To see a World in a Grain of Sand
And a Heaven in a Wild Flower,
Hold Infinity in the palm of your hand
And Eternity in an hour.
~ William Blake
One of the silver linings of this global pandemic and the resulting changes in social life has been the opportunity to slow down and pay attention to things we may have previously walked right past on our way to one of our many social or business engagements. Even the smallest thing can be a gateway to an experience of the extraordinary, if only we bring our attention to it. We really can see a whole World in a grain of sand. We can witness a hundred, thousand natural miracles every day, from the sun climbing in the sky to the mysterious tracks in the snow outside our window. Those miracles are there waiting for us to attend to them and, more importantly, to find our delight in theirs.
I have recently finished listening to a series of interviews between Orland Bishop, a profound mystic trained in South African, West African, and European Hermetic wisdom traditions, with American teacher, speaker and writer, Charles Eisenstein. Orland explained that African gnostic tradition doesn’t hold science to fixed laws the way in which the more modern “hardened” view of science does. Among many astounding things he discussed during the interviews, he articulated that our attention is what makes something sacred. Our attention changes the thing upon which we are putting our attention.
Of course, we know this to be true with human beings. And we have observed it with our pets. But are we open to considering the possibility that simply by giving our attention to the tree or the water or the soil, we can actually help those beings become what they are meant to become? Just as do people and animals, the rest of the natural world longs for our attention.
I had the pleasure of attending the Biodynamic Agriculture conference in November. I was unsure if I would enjoy a virtual conference, as so much of the richness of assembling with a large group of gardeners, farmers and educators is, well, assembling! The Biodynamic Agriculture Association (BDA) did such a stellar job of organizing and supporting everyone during the conference that it truly did feel as if we were all together, moving from keynote presentation down the hall to our workshops. I was grateful to be in attendance and thanks to modern technology, it was also nice to be able to rake leaves while listening to the live keynote address.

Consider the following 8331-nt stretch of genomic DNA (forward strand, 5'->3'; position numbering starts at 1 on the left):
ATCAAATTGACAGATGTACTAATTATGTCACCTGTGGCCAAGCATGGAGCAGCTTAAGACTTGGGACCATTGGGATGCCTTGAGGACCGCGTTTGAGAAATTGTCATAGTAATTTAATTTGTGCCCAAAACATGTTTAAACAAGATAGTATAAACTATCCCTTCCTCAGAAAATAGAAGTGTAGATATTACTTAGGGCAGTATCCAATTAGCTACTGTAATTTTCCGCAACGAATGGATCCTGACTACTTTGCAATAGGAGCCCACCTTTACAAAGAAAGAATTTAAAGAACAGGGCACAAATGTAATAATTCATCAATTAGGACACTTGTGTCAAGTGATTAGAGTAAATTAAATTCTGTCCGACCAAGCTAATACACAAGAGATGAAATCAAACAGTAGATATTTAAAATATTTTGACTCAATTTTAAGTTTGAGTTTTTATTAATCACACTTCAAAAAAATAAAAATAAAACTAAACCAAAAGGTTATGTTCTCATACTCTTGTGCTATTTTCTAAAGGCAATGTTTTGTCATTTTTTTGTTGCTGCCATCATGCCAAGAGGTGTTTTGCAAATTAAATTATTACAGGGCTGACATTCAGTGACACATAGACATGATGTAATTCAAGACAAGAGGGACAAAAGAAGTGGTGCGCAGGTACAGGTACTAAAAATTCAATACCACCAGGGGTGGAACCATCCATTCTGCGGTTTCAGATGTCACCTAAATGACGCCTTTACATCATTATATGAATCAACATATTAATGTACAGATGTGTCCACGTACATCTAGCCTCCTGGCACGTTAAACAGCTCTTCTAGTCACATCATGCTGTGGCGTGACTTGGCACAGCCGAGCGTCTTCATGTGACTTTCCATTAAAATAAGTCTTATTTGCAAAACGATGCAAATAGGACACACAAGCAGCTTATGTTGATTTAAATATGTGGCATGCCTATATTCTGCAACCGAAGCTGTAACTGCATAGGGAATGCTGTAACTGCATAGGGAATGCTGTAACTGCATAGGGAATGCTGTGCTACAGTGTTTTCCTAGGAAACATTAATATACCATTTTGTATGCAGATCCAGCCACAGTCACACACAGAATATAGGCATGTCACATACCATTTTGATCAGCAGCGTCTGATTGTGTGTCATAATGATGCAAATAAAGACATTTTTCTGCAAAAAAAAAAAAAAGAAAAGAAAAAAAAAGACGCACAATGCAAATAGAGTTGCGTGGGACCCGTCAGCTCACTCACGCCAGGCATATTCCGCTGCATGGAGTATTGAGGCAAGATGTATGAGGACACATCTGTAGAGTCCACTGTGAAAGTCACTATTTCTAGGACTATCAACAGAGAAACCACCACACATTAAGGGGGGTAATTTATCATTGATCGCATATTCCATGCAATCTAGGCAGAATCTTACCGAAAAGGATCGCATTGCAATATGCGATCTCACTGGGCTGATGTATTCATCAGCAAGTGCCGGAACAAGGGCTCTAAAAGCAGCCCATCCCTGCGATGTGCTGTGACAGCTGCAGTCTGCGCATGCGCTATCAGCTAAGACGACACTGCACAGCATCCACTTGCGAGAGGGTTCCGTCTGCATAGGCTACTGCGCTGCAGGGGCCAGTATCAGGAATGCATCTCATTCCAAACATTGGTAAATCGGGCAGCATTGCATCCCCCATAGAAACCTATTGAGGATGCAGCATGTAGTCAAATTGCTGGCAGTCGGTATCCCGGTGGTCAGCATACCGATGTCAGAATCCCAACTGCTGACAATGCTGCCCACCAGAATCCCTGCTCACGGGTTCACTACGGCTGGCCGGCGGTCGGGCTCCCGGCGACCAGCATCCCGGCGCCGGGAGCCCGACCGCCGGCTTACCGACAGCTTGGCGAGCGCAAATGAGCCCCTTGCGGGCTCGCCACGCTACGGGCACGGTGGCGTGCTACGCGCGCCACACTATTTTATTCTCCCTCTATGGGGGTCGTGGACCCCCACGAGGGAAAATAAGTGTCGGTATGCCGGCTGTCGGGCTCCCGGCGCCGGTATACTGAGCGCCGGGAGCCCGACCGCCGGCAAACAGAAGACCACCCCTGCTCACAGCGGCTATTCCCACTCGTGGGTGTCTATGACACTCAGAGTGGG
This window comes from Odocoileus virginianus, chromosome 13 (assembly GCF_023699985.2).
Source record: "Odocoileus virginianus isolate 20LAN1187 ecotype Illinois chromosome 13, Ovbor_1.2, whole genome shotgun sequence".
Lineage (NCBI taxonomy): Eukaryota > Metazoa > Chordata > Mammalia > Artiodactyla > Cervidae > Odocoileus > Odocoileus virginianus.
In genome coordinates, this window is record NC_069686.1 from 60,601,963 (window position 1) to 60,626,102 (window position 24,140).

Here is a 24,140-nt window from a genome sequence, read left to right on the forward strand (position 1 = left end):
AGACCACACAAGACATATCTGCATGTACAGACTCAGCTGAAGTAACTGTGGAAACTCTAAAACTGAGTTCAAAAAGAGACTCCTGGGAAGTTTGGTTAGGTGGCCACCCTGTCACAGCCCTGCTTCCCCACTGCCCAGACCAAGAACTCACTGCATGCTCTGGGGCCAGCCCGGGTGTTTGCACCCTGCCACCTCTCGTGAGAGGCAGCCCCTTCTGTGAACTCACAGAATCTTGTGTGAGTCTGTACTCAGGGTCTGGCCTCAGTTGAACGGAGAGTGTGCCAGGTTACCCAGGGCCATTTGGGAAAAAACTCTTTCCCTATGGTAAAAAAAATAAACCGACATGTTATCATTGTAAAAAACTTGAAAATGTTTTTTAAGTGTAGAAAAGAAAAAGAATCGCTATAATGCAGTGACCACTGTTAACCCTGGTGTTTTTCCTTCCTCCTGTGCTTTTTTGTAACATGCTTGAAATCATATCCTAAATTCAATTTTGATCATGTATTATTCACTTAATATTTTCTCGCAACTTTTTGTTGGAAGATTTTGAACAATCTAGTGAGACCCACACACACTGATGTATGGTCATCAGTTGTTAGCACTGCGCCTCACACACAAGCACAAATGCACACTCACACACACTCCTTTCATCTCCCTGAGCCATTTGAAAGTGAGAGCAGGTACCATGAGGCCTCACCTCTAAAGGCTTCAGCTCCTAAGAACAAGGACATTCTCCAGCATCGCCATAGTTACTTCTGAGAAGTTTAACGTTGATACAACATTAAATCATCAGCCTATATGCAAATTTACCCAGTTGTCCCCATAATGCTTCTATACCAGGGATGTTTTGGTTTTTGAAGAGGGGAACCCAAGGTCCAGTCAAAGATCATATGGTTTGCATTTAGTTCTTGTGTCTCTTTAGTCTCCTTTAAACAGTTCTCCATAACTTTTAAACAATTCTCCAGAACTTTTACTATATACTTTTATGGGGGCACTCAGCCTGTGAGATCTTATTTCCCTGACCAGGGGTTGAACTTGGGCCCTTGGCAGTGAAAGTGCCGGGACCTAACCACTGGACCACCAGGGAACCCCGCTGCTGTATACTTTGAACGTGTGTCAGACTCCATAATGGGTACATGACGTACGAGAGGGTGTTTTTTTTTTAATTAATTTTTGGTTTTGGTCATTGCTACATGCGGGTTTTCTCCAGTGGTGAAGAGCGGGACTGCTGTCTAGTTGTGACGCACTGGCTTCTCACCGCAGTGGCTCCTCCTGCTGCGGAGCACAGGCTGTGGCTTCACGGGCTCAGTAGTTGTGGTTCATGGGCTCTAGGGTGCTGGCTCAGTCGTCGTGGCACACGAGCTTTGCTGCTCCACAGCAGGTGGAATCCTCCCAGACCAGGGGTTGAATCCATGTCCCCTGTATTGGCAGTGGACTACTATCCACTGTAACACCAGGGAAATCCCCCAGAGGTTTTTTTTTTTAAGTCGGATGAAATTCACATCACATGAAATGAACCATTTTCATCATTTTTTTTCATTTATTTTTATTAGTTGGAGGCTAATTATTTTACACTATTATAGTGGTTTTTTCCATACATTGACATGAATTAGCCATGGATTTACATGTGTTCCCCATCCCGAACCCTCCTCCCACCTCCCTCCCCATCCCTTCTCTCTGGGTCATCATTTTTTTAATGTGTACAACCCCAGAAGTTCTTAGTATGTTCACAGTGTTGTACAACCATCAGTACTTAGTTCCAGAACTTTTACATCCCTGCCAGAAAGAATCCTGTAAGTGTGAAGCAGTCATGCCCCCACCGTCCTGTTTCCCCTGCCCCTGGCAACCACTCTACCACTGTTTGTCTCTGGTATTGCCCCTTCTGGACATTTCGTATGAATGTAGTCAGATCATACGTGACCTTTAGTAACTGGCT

During a breakout session with Aaron Perry of Y on Earth, we learned about peridot, the green stone that many of us know as the birthstone of those born in August. Today, most of the world’s peridot is mined by Native Americans in Arizona on the San Carlos Reservation. It is considered a scared stone in many native traditions. In the Christian tradition, peridot has been associated with the archangel Raphael, the angel of compassion and healing.
There are a few green beaches in the world — yes, green! The green sand actually comes from naturally occurring peridot/olivine. Scientists have recently discovered that these beaches naturally have higher rates of carbon sequestration than anyplace else, and it is believed to be related to the peridot. You can read about it here.
So, what are we to do with this information? Well, our modern agribusiness science will probably have us mine all the available peridot, combine it with some chemicals, and sell it to consumers as a “natural” fertilizer. Heck, maybe we will even begin putting it in gummy vitamins and face creams! But I wonder if we should simply pay attention. If we can see a World in a grain of sand, what does a grain of peridot have to teach us?
Our Westernized science conversation has lately seemed to center itself around a singularly focused narrative about what is science. I’ve heard a number of people proudly proclaim recently that they “believe in science”, as if science is like Santa Claus or the Tooth Fairy – you either believe in it or you don’t. What I appreciate so much about what biodynamics and Orland Bishop have to teach us is that true science is so complex, mysterious, and filled with spirit, we would be foolish to think we can define it so easily, and even more foolish to take ownership of it.
I am not a scientist, or a farmer, or a mystic. I am simply a teacher and a gardener who has been trying to do my best to pay better attention to the mysterious and fascinating natural world around me. I am filled with gratitude for our colleagues in biodynamic agriculture who help make the tools and resources available to all of us who strive to pay attention.
Biodynamic Agriculture Association: https://www.biodynamics.com/
Josephine Porter Institute: https://jpibiodynamics.org/
In 2002, Mary opened LifeWays Early Childhood Center in Milwaukee where she served as director for 13 years. Mary is an alumni of the University of Wisconsin-Madison. She is a traveling teacher and Training Coordinator for LifeWays North America. She has taught parents and childcare teachers all over the U.S. and internationally. In 2010, Mary co-authored Home Away From Home: LifeWays Care of Children and Families with Cynthia Aldinger, and in 2018 she authored Observing Young Children: A Tool for Meaningful Assessment. Most recently, Mary started a non-profit farm education program at Paradise Farm in West Bend, where she and her colleagues provide outdoor, farm-based education to children and adults.